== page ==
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Postcard company called me back right after I hung up on them

JudyS

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I received a call from someone inviting me to "a presentation at a local hotel about my timeshare." I get these calls all the time and of course I know that the "presentation" will be full of scare tactics to try to get me to pay $3,000 to "get rid" of my timeshare.

I told the caller she was out of her mind if she thought I'd pay $3,000 to let someone take my timeshare away, and hung up. The caller immediately called me back and insisted it was not a scam. She continued to try to get me to attend "an informational presentation" about getting out of my timeshare.

I told her off, hung up, and reported the caller's number to the government website for Do Not Call violations.

This is the first time an unsolicited caller called me back immediately after I hung up on them. That is a new low! Anyone else run into this?

This was on my landline, where I don't have caller ID. (I used *69 to find out the caller's number.) I definitely need to make changes in how I handle phone calls. These marketing calls are really bugging me.
 

vacationhopeful

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I learned that YEARS ago ... as I tended to be a bit more CRASS with them (and many other annoying fly-by-night "scam artist").

Some are desperate for the commission (a paycheck) ... which is what makes UP most of their paychecks and the right to their job. If they call back, I inform them, that EVEN if their "boss" told them, they are commission ONLY but they are required to WORK ... all the hours working (esp at their place of employment) must be paid AT LEAST MINUMUM WAGE minus any commissions they "earn". And if the employer is NOT doing that, report them to their STATE UNEMPLOYMENT AGENCY ... who will force them to pay you YOUR back pay, FINE THEM and continued spot check their records for a long time.

I usually ask them what types of CARS these slime are driving ... reminding them, that is WHY they can afford a $50,000+ car while your kids go hungry or you are begging for a ride to "work".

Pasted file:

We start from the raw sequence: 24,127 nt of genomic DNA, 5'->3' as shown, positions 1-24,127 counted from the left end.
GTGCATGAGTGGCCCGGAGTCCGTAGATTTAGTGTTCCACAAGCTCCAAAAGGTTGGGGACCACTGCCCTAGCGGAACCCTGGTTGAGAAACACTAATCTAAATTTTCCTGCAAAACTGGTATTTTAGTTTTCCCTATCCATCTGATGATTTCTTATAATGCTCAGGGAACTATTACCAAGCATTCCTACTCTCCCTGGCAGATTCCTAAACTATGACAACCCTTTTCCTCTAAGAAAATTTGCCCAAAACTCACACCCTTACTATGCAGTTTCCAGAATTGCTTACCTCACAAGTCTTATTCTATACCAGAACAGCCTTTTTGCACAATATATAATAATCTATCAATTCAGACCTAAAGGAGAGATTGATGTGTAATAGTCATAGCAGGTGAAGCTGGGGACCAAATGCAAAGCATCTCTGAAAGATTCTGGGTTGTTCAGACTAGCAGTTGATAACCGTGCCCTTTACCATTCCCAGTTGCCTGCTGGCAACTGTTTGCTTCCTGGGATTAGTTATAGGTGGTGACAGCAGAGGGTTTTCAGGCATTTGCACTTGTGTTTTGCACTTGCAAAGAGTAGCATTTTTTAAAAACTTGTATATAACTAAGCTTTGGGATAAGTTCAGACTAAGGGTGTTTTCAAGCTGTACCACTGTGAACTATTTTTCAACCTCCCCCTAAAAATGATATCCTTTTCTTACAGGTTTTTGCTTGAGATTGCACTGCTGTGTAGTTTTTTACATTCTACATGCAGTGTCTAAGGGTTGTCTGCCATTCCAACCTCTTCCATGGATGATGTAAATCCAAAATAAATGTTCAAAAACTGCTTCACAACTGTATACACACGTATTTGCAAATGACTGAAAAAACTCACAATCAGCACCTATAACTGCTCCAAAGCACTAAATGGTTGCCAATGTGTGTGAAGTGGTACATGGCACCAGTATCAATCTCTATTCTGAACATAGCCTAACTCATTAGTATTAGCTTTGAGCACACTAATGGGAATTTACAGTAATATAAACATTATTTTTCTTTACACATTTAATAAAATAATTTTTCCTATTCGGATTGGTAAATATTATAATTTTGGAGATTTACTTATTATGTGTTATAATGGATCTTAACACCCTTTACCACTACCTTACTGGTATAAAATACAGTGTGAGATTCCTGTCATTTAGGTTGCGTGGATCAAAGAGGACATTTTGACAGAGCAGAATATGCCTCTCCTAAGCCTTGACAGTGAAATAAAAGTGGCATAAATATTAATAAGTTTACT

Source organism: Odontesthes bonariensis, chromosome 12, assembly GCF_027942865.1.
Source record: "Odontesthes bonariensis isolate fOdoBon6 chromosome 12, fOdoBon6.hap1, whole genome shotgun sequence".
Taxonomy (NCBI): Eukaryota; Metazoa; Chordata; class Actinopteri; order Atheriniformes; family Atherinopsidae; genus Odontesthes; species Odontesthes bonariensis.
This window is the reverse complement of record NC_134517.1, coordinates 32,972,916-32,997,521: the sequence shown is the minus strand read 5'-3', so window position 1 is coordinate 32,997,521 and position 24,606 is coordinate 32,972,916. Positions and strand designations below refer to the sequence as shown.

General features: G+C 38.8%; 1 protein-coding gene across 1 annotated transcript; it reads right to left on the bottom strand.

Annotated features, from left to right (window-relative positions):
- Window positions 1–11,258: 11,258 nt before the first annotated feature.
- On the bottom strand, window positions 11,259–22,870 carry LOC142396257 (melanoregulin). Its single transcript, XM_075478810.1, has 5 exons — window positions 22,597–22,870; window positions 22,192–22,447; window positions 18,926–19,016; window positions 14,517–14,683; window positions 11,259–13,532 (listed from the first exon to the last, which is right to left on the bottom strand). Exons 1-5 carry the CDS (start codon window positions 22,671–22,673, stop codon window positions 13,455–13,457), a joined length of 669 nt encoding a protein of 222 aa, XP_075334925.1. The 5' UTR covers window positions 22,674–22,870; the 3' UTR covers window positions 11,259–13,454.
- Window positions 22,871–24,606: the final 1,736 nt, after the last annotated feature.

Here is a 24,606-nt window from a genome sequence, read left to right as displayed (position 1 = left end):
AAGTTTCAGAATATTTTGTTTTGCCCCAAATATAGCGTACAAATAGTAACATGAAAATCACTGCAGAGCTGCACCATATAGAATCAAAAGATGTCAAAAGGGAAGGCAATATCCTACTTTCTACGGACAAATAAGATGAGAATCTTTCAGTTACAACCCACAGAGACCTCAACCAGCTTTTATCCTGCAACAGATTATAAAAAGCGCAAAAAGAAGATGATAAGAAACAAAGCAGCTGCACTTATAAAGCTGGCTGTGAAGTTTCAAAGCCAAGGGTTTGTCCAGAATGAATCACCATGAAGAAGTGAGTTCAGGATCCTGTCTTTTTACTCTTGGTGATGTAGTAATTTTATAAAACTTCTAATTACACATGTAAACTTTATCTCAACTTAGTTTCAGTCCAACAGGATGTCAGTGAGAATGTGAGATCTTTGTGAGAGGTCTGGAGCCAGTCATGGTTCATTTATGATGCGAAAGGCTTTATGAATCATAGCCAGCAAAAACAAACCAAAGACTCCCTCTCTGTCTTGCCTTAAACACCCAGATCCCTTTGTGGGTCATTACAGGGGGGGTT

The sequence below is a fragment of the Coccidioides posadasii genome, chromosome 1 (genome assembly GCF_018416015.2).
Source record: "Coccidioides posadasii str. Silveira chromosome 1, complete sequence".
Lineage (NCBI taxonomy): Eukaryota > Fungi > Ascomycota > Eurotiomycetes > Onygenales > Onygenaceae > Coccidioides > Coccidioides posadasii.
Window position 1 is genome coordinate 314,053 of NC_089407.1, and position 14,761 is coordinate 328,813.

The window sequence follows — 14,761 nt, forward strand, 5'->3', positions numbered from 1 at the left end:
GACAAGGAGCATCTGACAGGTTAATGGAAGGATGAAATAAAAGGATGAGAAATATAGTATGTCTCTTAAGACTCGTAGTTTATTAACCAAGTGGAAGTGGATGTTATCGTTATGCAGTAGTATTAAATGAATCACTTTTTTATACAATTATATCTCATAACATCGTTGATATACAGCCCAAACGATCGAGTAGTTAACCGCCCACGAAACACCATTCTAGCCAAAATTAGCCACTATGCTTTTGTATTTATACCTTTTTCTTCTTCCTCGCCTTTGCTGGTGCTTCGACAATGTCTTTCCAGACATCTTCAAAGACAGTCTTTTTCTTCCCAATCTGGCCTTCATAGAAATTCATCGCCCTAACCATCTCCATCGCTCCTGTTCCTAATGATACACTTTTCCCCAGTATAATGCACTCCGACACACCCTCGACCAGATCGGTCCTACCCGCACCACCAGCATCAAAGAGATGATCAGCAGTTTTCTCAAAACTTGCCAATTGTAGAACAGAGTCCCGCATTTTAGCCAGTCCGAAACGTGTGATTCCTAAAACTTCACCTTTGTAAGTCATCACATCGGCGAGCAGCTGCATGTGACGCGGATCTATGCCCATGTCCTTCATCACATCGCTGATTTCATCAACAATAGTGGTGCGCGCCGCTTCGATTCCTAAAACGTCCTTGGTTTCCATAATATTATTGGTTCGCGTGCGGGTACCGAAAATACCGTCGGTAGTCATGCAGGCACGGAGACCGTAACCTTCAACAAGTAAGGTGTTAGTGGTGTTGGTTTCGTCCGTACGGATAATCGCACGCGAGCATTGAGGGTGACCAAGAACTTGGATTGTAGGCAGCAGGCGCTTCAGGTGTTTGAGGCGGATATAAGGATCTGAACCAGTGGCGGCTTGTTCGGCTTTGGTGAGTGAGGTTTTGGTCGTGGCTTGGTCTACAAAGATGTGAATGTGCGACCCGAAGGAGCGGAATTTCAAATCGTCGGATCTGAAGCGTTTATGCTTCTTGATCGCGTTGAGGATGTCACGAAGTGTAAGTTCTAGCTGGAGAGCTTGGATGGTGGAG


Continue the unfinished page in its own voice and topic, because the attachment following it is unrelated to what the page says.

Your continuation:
One must learn how to "annoy" the crap out of the operators.
 

theo

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<snip> ...hung up, and reported the caller's number to the government website for Do Not Call violations. <snip> This was on my landline, where I don't have caller ID. (I used *69 to find out the caller's number.)

Unfortunately, a lot of these monkeys somehow "spoof" their phone number, thereby completely foiling the effectiveness of any violation reporting to the FTC.
Only if the caller i.d. (or using *69) accurately retrieves the actual originating phone number is reporting the caller even potentially worth the effort.

I don't know how that "spoofing" technology works or where it is obtained, but it is has been around for years now and is routinely practiced, rendering the "do not call" list impotent and nearly useless. I've actually gotten calls with my own phone number displayed on the caller i.d. screen as being the caller. In other instances, I've later called the number displayed on caller i.d. (blocking my own number, of course), only to promptly discover that it is not a valid number at all and is "not in service".

It's frustrating, but in the grand scheme of things the FTC obviously does not take the "do not call" list legislation all that seriously. Understandably, it's just not a particularly high priority in a society with many, many much bigger issues and problems. I've simply adopted the standard procedure that any and all incoming calls reflecting a number that I don't recognize can talk to my voice mail if they wish to do so, but they certainly won't ever be talking to me directly.
 
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pedro47

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I cut my paper shredded on and let them listen to it. I also blocked that telephone number.
 

ronparise

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Not only has this happened to me (a salesman calls back after I hung up on them) Ive done it myself

I so believed in the product that I was selling that I would call someone back immediately after every no, I couldnt believe someone would hang up or say no if they heard my whole pitch. so Id call back and say something like "Im so sorry, I forgot to mention something.

When I get these calls, I let the folks calling know that I actually like my timeshares, and use them. and that Im not trying to get rid of them. And then I turn the tables on them and ask what happens to the timeshares they take back> I usually get some bs about corporations or travel clubs. And I suggest that I would like to be one of those companies and ask to speak to the person in their company that can make that happen.

No one ever calls me back ... except that one time


By the way, my cell phone is the only phone I have now, and it has a really neat feature. I If I choose not to answer, I can send a call directly to voice mail. and I can choose to call back, or not on my own time.
 

VacationForever

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I had a caller asked me if I wanted to get rid of my timeshare in Scottsdale. I told him no and he then immediately asked me if I would want to buy another one. I said no and hang up. It was interesting how a PCC, presumably it was a PCC, could achieve 2 goals in one call, if he had found someone who would stay long enough to hear him out. If you don't want to get rid of yours maybe you would like to buy another one.
 

buzglyd

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I kept one lady on the phone for about 25 minutes one evening.